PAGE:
Bright Spot: Aside from the previous names mentioned, Eric Bledsoe’s impact defensively has been brilliant. Previously detailed here on Basketball Insiders, he is taking individual challenges and stifling the competition, which has proved to be contagious to Milwaukee’s defense as a whole. Largely thanks to Antetokounmpo, they rank in the top seven in both blocks and steals per game.
Biggest Area To Improve: For years, the Bucks have not been able to get on the boards and it still remains the case. They rank dead last in rebounds per game and continue to get crushed on the glass. A lot of it has to do with the lack of a reliable big man, but that’s got to change if they want to compete with the elite teams in this league. Offensively, the pace has to be faster as well. Getting out in transition and capitalizing on turnovers is when Milwaukee is at its best.
First Quarter Grade: C+
Detroit Pistons 14-8
From the revival of the deadly Reggie Jackson-Andre Drummond pick-and-roll combination to the tremendous consistency out of Tobias Harris, it’s clear that these Pistons are not messing around. Stan Van Gundy is coaching up a group of guys who are determined to prove that last year was a farce. So far, they’re living up to their end of the bargain.
What’s remarkable about this Detroit bunch is what plagued them a season ago is now arguably their greatest strength. They’ve flipped the script as a three-point shooting team, tying for fifth in the NBA with a 38.2 percentage clip from the perimeter, and 89 percent of those made threes are assisted, per NBA.com.
Bright Spot: The Pistons’ bench is the one of the best in the league. Defensively, they are tough and provide a heck of a boost when those starters are sitting. To say Langston Galloway was worth every penny of his contract is an understatement. According to CTG, Detroit is a net 18.2 points per 100 possessions better with the fourth-year guard on the floor. The team’s defensive rating is a 93.8 when he’s playing, a difference that is in the 99th percentile among the rest in the league. Couple that with Anthony Tolliver’s +8.4 net rating and that’s a heck of a duo.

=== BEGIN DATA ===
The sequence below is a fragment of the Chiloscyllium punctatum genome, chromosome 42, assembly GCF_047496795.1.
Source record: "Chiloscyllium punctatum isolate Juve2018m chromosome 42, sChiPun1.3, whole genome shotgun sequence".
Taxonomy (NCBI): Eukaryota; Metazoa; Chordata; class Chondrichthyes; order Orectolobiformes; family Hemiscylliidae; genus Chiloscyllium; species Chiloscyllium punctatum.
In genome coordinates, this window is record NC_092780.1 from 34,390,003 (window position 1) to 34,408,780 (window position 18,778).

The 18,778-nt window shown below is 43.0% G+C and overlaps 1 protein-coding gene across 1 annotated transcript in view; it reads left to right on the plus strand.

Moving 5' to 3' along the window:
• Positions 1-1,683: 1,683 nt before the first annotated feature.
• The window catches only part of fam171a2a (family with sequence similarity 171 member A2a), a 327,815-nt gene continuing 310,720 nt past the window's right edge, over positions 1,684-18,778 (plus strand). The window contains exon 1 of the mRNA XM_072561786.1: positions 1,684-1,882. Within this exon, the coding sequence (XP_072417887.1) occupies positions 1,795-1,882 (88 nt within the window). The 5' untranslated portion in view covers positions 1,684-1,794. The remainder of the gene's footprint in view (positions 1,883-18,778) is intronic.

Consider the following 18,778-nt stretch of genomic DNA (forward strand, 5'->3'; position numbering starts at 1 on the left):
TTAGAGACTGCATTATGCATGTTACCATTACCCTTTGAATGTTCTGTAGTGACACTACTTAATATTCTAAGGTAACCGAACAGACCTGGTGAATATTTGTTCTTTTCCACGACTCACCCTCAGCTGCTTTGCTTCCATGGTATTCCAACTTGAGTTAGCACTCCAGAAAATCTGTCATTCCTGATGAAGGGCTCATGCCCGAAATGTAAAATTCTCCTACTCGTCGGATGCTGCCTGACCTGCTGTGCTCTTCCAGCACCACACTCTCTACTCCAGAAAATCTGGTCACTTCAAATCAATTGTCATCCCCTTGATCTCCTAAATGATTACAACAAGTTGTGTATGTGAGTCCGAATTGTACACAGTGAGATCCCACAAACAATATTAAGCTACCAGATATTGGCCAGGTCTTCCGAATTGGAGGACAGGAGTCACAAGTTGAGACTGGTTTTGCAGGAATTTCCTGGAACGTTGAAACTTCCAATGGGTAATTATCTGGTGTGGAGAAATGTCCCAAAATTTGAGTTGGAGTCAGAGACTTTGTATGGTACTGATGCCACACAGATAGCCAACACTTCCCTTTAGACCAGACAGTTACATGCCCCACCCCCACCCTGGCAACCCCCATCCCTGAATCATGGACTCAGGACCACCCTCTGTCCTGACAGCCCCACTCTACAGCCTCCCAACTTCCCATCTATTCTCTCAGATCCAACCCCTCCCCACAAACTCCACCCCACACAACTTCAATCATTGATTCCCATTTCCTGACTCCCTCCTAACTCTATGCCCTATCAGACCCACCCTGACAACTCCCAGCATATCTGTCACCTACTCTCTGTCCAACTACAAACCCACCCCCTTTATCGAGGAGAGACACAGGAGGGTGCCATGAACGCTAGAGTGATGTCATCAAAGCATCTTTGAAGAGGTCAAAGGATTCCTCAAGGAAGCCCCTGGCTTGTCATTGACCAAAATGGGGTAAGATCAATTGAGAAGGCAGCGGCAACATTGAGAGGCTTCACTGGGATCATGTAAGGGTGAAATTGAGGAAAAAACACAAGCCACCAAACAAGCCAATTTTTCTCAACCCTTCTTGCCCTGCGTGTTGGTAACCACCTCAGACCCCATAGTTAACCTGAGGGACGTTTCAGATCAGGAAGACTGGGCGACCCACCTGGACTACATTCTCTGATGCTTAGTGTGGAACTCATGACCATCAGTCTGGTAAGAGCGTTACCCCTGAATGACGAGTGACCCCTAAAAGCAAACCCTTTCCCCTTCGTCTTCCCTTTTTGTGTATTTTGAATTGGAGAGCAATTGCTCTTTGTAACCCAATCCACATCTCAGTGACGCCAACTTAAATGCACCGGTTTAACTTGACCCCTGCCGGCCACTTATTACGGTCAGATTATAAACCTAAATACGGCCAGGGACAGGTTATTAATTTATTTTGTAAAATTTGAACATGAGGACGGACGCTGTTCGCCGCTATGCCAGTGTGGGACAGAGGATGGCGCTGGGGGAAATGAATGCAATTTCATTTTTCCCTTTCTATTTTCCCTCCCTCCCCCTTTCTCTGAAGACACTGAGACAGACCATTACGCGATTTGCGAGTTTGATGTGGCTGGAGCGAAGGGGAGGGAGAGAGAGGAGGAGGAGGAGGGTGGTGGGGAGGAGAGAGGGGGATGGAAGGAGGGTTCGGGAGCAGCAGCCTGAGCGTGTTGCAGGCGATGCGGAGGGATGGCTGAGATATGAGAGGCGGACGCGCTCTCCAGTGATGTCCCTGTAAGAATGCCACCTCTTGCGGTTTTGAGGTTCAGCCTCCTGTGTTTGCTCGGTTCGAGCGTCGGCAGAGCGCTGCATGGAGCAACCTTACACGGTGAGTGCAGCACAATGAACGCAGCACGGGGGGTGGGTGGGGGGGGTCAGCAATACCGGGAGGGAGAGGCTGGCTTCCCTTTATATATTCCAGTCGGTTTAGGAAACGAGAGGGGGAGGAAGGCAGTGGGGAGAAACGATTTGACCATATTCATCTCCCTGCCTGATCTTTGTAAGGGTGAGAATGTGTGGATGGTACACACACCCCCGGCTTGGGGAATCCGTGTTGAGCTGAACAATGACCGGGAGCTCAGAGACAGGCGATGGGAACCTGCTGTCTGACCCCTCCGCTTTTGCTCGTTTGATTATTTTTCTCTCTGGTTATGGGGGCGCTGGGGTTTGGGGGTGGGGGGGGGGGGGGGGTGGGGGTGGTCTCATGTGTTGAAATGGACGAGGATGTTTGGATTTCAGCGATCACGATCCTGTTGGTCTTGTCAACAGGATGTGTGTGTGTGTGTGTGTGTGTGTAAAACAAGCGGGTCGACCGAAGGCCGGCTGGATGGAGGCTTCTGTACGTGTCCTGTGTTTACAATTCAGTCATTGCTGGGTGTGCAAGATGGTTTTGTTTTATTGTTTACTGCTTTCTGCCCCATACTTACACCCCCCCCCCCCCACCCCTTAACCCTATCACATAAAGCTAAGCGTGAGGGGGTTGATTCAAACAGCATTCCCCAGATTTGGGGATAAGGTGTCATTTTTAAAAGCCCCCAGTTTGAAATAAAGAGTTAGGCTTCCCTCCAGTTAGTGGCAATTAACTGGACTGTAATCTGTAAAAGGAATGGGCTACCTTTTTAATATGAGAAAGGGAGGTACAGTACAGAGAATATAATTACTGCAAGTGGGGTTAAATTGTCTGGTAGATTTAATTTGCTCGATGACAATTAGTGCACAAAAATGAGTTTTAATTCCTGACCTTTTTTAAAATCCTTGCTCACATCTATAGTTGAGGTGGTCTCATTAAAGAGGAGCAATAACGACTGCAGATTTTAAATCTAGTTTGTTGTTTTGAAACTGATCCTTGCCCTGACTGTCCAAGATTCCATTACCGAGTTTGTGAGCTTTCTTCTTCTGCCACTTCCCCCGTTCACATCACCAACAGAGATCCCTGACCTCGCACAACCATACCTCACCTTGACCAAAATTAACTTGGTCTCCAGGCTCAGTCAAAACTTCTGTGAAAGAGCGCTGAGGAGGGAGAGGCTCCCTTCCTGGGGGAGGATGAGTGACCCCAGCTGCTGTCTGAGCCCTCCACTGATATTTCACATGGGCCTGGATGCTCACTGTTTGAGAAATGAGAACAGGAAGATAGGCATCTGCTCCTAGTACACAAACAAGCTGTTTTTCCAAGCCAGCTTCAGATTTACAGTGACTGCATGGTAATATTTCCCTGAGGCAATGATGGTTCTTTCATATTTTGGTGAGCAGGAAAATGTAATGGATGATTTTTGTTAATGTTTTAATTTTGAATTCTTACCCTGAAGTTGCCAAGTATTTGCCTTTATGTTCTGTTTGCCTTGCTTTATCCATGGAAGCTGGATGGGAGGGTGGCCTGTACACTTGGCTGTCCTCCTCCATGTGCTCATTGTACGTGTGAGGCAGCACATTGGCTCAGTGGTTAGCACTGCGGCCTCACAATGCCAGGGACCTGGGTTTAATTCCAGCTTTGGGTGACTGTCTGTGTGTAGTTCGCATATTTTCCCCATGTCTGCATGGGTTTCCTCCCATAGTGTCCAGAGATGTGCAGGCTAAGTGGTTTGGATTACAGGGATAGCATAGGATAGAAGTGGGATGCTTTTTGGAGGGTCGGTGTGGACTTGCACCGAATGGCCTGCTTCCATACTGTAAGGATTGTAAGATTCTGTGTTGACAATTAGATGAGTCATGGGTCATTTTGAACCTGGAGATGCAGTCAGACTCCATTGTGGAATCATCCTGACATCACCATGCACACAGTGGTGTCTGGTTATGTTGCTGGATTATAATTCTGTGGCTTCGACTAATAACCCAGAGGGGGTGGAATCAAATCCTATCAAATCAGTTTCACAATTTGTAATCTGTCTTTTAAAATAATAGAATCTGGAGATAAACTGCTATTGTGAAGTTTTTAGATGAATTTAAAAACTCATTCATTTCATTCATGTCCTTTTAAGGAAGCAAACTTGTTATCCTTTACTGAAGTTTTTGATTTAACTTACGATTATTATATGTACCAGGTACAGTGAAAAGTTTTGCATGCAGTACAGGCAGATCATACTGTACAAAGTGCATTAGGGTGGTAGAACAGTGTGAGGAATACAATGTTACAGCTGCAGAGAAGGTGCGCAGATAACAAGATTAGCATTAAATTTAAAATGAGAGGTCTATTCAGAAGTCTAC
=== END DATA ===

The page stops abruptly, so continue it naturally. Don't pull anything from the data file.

Biggest Area To Improve: Believe it or not, the Pistons have got to rebound better. They average the fifth-fewest number of boards per game despite Andre Drummond’s presence down low. Getting to the line needs to happen more often, as they only attempt 18.9 free throws per game. With a combined 107.7 defensive rating, the starting five needs to defend better together as well.
First Quarter Grade: A
Cleveland Cavaliers 16-7
Contrary to the popular belief a few weeks ago, the sky is not falling in Cleveland. A 5-7 start obviously wasn’t what they had hoped for, but an 11-game winning streak has pretty much cured the angst and tension of the team. Look at it this way: The season started two weeks earlier than it ever has. The preseason was shorter, as was training camp. It’s an older team with seven new pieces and one colossal loss. Was it really all that surprising?
Questioning effort is fair, but the conditioning of this group was not up to par. A little bit of time and patience has the Cavaliers back in the driver’s seat once again. LeBron James is playing the best basketball of his career at 32 years old, and that should frighten everybody. Collectively, the defense is a concern, but not nearly what it was to start the season. On the other hand, the team’s 113.8 offensive rating is the third best in the NBA.
Bright Spot: Similar to the Pistons, who knows where Cleveland would be without its second unit. Tyronn Lue found a go-to lineup that is giving him consistency and it’s paid dividends for about a month now. As specified by NBA.com, the foursome of Dwyane Wade, Kyle Korver, Jeff Green and Channing Frye has provided a much-needed boost to the defensive end of the floor. In 160 minutes together, it’s a grouping that has a +11.8 net rating and allows just 97.3 points per 100 possessions.
Biggest Area To Improve: The biggest surprise of the slow start was the inconsistency from two mainstays of the Cavaliers—Kevin Love and J.R. Smith. These two have started to pick it up—especially Love with Tristan Thompson out—but they’re going to need to give it their all every night. In addition, Jae Crowder needs to be more aggressive out there. When the 27-year-old forward scores in double figures, Cleveland is a perfect 10-0.
First Quarter Grade: B-